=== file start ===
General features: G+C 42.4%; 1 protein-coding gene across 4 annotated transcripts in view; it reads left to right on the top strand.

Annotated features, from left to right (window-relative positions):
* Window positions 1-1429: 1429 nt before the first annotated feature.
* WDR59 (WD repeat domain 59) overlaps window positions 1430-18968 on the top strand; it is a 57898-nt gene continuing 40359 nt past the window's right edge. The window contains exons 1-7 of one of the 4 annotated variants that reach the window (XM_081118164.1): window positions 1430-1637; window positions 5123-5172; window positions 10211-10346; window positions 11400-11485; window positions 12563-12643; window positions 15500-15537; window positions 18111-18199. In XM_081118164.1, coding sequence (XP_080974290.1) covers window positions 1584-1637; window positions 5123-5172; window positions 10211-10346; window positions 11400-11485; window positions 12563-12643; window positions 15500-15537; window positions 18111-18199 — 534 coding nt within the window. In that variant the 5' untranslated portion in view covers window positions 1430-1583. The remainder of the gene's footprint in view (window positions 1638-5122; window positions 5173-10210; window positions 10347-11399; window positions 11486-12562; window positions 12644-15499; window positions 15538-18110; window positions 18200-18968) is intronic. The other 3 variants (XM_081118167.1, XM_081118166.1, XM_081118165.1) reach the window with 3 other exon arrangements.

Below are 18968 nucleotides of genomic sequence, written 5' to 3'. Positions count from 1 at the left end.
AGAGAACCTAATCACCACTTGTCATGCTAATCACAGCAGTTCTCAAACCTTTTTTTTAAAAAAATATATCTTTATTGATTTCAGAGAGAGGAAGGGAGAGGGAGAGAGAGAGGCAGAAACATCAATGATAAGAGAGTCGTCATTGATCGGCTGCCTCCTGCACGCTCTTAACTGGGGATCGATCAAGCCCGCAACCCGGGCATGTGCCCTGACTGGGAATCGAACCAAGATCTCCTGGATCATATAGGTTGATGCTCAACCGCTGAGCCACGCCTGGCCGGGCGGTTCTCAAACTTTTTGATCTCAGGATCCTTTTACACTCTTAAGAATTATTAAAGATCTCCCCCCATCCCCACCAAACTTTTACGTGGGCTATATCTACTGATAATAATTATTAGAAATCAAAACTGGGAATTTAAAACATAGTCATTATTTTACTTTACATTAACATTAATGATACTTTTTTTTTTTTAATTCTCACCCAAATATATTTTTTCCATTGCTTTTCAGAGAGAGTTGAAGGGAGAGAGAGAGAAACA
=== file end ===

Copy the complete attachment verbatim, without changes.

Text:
General features: G+C 42.4%; 1 protein-coding gene across 4 annotated transcripts in view; it reads left to right on the top strand.

Annotated features, from left to right (window-relative positions):
* Window positions 1-1429: 1429 nt before the first annotated feature.
* WDR59 (WD repeat domain 59) overlaps window positions 1430-18968 on the top strand; it is a 57898-nt gene continuing 40359 nt past the window's right edge. The window contains exons 1-7 of one of the 4 annotated variants that reach the window (XM_081118164.1): window positions 1430-1637; window positions 5123-5172; window positions 10211-10346; window positions 11400-11485; window positions 12563-12643; window positions 15500-15537; window positions 18111-18199. In XM_081118164.1, coding sequence (XP_080974290.1) covers window positions 1584-1637; window positions 5123-5172; window positions 10211-10346; window positions 11400-11485; window positions 12563-12643; window positions 15500-15537; window positions 18111-18199 — 534 coding nt within the window. In that variant the 5' untranslated portion in view covers window positions 1430-1583. The remainder of the gene's footprint in view (window positions 1638-5122; window positions 5173-10210; window positions 10347-11399; window positions 11486-12562; window positions 12644-15499; window positions 15538-18110; window positions 18200-18968) is intronic. The other 3 variants (XM_081118167.1, XM_081118166.1, XM_081118165.1) reach the window with 3 other exon arrangements.

Below are 18968 nucleotides of genomic sequence, written 5' to 3'. Positions count from 1 at the left end.
AGAGAACCTAATCACCACTTGTCATGCTAATCACAGCAGTTCTCAAACCTTTTTTTTAAAAAAATATATCTTTATTGATTTCAGAGAGAGGAAGGGAGAGGGAGAGAGAGAGGCAGAAACATCAATGATAAGAGAGTCGTCATTGATCGGCTGCCTCCTGCACGCTCTTAACTGGGGATCGATCAAGCCCGCAACCCGGGCATGTGCCCTGACTGGGAATCGAACCAAGATCTCCTGGATCATATAGGTTGATGCTCAACCGCTGAGCCACGCCTGGCCGGGCGGTTCTCAAACTTTTTGATCTCAGGATCCTTTTACACTCTTAAGAATTATTAAAGATCTCCCCCCATCCCCACCAAACTTTTACGTGGGCTATATCTACTGATAATAATTATTAGAAATCAAAACTGGGAATTTAAAACATAGTCATTATTTTACTTTACATTAACATTAATGATACTTTTTTTTTTTTAATTCTCACCCAAATATATTTTTTCCATTGCTTTTCAGAGAGAGTTGAAGGGAGAGAGAGAGAAACA